State Moving Toward Licensing Home Health Workers

by David Gorn


Two bills have been proposed to regulate an estimated one million unlicensed home health workers in California. The big questions are, how much regulation is needed, and how much that type of program will cost. One of the bills, AB 899 by Mariko Yamada (D-Davis), has looser requirements and is currently stuck in the Assembly appropriations committee.

The one more likely to make it to the floor is SB 411 by Curren Price (D-Inglewood), which would require background checks and care instruction for all home health care workers. It is expected to be taken up for a floor vote as soon as the end of January.

SB 411 is the one up for debate and possible amendment, according to Jordan Lindsey, director of policy and public affairs for CAHSAH, the California Association for Health Services at Home.

The big issue we're facing [with SB 411] is the cost," Lindsey said. "It's a huge new program, which might be a lot to ask, given the budget constraints we're going through."

Last year's estimate from appropriations was that the program would cost about $1 million to start up, and $8 million every year to run the background checks. But new analysis points to a cost of as much as $25 million a year, Lindsey said.

The bill passes some of the cost of the program on to home health care agencies and individuals in the form of licensing fees. "What it breaks down to is about $4,000 a year in licensing fees," Lindsey said. "I think most of the agencies can do that. But then for every home health aide, it would be another $165 per aide per year."

And if that turns out to be the cost, he said, that's a significant burden to agencies. "Basically you're paying $20,000 a year just to stay in business," Lindsey said.

The bill, backed by the Service Employees International Union, has ramifications for labor unions as well as for consumer protection.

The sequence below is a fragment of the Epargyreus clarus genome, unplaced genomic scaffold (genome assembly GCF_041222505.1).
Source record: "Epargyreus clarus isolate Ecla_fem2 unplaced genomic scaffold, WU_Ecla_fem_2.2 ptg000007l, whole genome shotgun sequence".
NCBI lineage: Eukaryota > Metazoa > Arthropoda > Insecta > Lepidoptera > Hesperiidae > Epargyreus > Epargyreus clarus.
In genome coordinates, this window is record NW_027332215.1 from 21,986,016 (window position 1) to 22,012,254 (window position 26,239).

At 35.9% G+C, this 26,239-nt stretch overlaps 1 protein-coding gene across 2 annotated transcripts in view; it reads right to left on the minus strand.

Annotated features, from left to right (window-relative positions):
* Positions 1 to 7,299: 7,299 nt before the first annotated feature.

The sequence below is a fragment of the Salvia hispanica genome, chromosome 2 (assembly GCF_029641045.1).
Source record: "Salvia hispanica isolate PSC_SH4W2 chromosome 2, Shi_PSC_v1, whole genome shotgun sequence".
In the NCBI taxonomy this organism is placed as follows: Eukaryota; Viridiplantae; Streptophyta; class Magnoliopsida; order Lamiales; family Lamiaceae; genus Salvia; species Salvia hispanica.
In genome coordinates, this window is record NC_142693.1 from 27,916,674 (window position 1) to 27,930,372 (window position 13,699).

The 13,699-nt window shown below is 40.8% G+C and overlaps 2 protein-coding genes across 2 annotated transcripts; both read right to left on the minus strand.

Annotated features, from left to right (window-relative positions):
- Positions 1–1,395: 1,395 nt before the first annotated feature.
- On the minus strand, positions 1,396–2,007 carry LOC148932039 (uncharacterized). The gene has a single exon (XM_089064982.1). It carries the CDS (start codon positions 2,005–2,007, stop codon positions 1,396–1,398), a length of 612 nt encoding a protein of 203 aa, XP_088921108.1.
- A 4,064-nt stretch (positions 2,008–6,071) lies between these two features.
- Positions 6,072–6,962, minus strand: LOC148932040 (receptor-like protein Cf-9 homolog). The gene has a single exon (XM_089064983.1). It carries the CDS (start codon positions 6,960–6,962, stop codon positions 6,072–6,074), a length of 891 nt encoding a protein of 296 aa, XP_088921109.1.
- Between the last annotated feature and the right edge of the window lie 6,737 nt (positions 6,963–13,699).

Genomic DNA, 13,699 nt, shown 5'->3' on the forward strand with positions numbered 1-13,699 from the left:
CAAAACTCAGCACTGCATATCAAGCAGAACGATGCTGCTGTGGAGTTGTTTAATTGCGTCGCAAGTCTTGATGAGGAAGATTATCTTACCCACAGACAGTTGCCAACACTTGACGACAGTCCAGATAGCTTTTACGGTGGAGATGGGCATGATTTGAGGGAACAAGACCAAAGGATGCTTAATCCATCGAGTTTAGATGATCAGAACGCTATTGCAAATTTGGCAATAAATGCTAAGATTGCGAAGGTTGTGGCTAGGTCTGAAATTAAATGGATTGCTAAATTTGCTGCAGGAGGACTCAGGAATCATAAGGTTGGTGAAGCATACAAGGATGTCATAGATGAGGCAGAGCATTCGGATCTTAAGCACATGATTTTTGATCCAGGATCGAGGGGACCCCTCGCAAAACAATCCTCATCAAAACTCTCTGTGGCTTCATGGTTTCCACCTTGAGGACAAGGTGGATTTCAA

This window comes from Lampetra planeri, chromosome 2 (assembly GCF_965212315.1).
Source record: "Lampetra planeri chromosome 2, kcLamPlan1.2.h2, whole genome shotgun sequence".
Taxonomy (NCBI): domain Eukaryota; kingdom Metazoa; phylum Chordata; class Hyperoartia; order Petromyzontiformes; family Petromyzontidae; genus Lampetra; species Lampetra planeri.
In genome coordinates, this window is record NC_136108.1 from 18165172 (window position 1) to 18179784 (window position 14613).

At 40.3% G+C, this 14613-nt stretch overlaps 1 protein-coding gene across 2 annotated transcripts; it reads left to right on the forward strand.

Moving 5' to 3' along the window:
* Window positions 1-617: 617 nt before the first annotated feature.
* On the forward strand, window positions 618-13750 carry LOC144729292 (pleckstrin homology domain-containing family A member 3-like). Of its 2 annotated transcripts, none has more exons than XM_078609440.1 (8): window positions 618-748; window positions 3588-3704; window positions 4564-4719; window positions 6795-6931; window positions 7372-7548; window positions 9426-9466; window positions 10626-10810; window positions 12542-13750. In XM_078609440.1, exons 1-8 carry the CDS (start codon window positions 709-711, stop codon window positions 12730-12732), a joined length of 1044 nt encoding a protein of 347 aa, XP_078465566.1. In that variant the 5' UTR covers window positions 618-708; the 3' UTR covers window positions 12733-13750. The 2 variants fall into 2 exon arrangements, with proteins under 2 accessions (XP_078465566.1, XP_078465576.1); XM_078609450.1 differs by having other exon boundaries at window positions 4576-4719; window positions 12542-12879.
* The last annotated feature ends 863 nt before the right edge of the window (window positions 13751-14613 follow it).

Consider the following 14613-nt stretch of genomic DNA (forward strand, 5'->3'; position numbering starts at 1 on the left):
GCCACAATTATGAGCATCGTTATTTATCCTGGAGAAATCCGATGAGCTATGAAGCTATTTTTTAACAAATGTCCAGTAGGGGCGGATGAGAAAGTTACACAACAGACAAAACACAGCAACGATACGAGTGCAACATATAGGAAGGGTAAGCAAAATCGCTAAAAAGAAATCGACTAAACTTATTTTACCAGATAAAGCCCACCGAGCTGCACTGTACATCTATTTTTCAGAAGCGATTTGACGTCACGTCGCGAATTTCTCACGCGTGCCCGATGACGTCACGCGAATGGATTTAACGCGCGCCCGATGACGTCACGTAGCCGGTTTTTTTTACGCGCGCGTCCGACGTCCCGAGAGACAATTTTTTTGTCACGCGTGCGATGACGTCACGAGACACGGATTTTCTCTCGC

CAHSAH is pushing an amendment that abandons a complete online registry in favor of a system resembling Trustline, the state's background check service for child care providers.

Tim Colling
Cynthia - again, I do not mean to belittle your awful experience. I'm interested to know: was the agency that placed those caregivers with your mother an employer-model company, that is, did they acknowledge that they were the employer of the caregivers?
Tim Colling
Just to be very transparent and clear with everyone, here's my disclosure: I own a small business that has been in the private-sector, employer-model home care business for nine years. We have provided thousands of hours of service and have never had any incidents of harm being done to clients. We actually believe that home care companies should be licensed. We support the other home care licensing bill, AB 899, because that bill is much more achievable and much less intrusive. So, do I have a particular point of view, based on my work? Yes. How about the others on this thread? Care to share?
Tim Colling
Are the workers in Adult Day Health Centers all required to be individually licensed, with the cost of the license required to be paid by the employer, not the employee? Are the names of all the employees of the centers published in a list on the web, violating their privacy? Those are two of the things required under this bill.
Tim Colling
Lupe and Cynthia are mistaken. This bill will do little to reduce harm done to the majority of consumers, because it only applies to companies and caregivers when the company acts as the employer of the caregivers. This bill does NOT apply to: 1) non-employee caregivers provided by non-employer “domestic referral agencies” 2) caregivers hired privately by the clients themselves or their families 3) IHSS caregivers Why don't we require that ALL caregivers be individually licensed by the state? Why don't we make ALL caregivers pay for the cost of that license themselves, just like other skilled trades that require such licenses like contractors, etc. This is bill increases the cost of doing business for employers, and it makes it easier for the unions to identify and target the workers in those companies to try to bully them into joining a union. Unions win, consumers don't, in this one.
Lupe Feldhaus
Cynthia is correct. Let's do what is right for the patient. We do not need to read about any more abuse cases. Many of us working with the most vulnerable know that licensing and certification is an absolute. A license and a certificate will not bring down the numbers of abuse cases; however it will weed out a good percentage of individuals that should not be allowed to work in the care giving industry. As for the other comments…let’s not get political and start a blame game (i.e. Unions, Democrats, etc.)...we all must work together for the change.

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